WHITE SULPHUR SPRINGS, W.Va. — House Republicans were continuing closed-door talks about earmark reform into the evening at their retreat Friday, with the possibility looming that a Conference-wide policy on how Members request money for projects could emerge later tonight or Saturday.
Republicans convened at The Greenbrier resort here Thursday for their annual meeting, where an open and frank discussion about how far the party is willing to go to change the earmark process was expected to take center stage.
House Minority Leader John Boehner (Ohio) addressed his Conference on Friday morning and dared Members to think big about how they can fix what voters increasingly believe is a broken system in Washington.
“We’re here today to ask ourselves: Are Republicans the party that can fix Washington? If so, what sacrifices are we willing to make to PROVE we are that party? We cannot do this without being bold and putting forth fresh solutions,” Boehner said, according to excerpts of his remarks. “In 1994 we made sacrifices. We gave up perks. We gave up privileges. We took risks. We thought big. We rolled dice. We need to go through this process today and tomorrow with the same mentality.”
Earmark reform is a key plank in the Boehner-led effort to rebrand his tarnished party before the November elections.
Options being discussed among Members include a temporary moratorium on all earmark requests or the development of a package of rules governing how earmarks are requested and doled out. Several Members already have begun taking reform into their own hands, vowing not to request any new earmarks.
Boehner, who has never personally requested an earmark, remained hopeful that Members would come to some resolution as the discussions continued into the dinner hour.
“The earmark process has become a symbol of a broken Washington. If we’re going to earn back our majority, we have to show the American people we’ll fix it,” he said in a statement. “There are various views on earmarks within our Conference. But we can all agree the status quo is unacceptable.”
In addition to the earmark discussion, the estimated 125 to 130 Members in attendance also heard presentations on the political landscape facing them in November and a campaign update from National Republican Congressional Committee Chairman Tom Cole (Okla.).
Furthermore, President Bush addressed Members and their families Friday afternoon. In his brief remarks, Bush — who has attended every House GOP retreat since he became president in 2001 — praised the bipartisan House leadership’s quick work to come up with a stimulus package. He said the agreement, reached Thursday, was a sound package and, without mentioning the Senate, he warned against holding up its movement by adding provisions.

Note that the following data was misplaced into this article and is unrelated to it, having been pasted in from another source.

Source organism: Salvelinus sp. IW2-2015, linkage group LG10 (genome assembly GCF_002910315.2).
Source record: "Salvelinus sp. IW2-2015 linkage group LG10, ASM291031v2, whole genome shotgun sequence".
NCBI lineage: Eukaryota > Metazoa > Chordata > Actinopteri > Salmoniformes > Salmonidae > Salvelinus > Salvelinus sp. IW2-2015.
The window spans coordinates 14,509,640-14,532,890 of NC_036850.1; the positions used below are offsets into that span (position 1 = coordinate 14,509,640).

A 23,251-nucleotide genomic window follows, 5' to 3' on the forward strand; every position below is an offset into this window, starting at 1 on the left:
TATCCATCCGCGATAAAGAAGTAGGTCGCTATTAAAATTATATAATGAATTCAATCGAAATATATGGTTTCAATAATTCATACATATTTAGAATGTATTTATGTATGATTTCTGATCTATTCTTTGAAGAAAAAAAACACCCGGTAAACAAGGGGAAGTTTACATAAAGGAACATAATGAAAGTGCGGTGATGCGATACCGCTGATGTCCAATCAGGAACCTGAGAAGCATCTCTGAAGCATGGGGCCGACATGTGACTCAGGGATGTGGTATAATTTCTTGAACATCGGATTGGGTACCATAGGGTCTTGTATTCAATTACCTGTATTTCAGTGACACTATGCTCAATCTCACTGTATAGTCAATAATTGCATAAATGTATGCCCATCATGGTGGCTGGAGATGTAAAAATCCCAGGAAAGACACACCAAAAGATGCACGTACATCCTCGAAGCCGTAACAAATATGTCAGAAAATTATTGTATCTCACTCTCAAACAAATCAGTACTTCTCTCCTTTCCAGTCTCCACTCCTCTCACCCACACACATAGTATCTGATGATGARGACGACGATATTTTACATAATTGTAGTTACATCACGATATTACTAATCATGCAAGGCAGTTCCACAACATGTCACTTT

“I strongly believe it would be a mistake to delay or derail this bill,” Bush told lawmakers at the retreat.
In addition, he implored Members to make the tax cuts enacted in 2001 permanent — a statement that received a standing ovation — and pleaded for an extension of the Foreign Intelligence Surveillance Act that is set to expire Feb. 1.
“Unfortunately, the bill is set to expire in seven days,” Bush said. “The threat to America does not expire in seven days.”
While earmarks were a major topic of discussion, the influence of lobbyists wasn’t completely missing from the three-day retreat. The annual event is sponsored in part by the Congressional Institute, a nonprofit group that is run by lobbyists and funded by corporate contributions. And the scheduled keynote speaker at Friday night’s dinner is Mississippi Gov. Haley Barbour, a high-powered Washington, D.C., lobbyist before being elected governor in 2003 and someone who is considered a potential vice presidential pick for the Republicans’ eventual White House nominee.
Beyond the retreat, one of the first opportunities for Republicans to make a statement about spending and fiscal discipline will be when the GOP Steering Committee meets to decide who will get the open seat on the Appropriations Committee.
Several Members are vying for the slot, including Cole and Reps. Dave Reichert (Wash.), Michael Turner (Ohio) and Jeff Flake (Ariz.). Flake is an ardent opponent of earmarks, and fiscally conservative groups have waged a vocal campaign on his behalf, though he is viewed as unlikely to get the appointment.
Looking even further down the road, Republicans will have to fill at least six vacancies on the Appropriations panel for next cycle if the current committee ratios hold. Reps. Dave Weldon (Fla.) and Jim Walsh (N.Y.) became the latest appropriators to announce their retirements last week.
The House GOP faces a treacherous field of open seats in November, and in his speech to Members, Boehner linked reform to Republican success at the ballot box.
“If we’re going to pick up seats in 2008, we have to strike a chord in the hearts of the American people — our base, and Republican-leaning independents alike,” he said. “We cannot win by singing the same old tune. Washington is broken. We need to give the American people reasons to believe we’ll fix it.”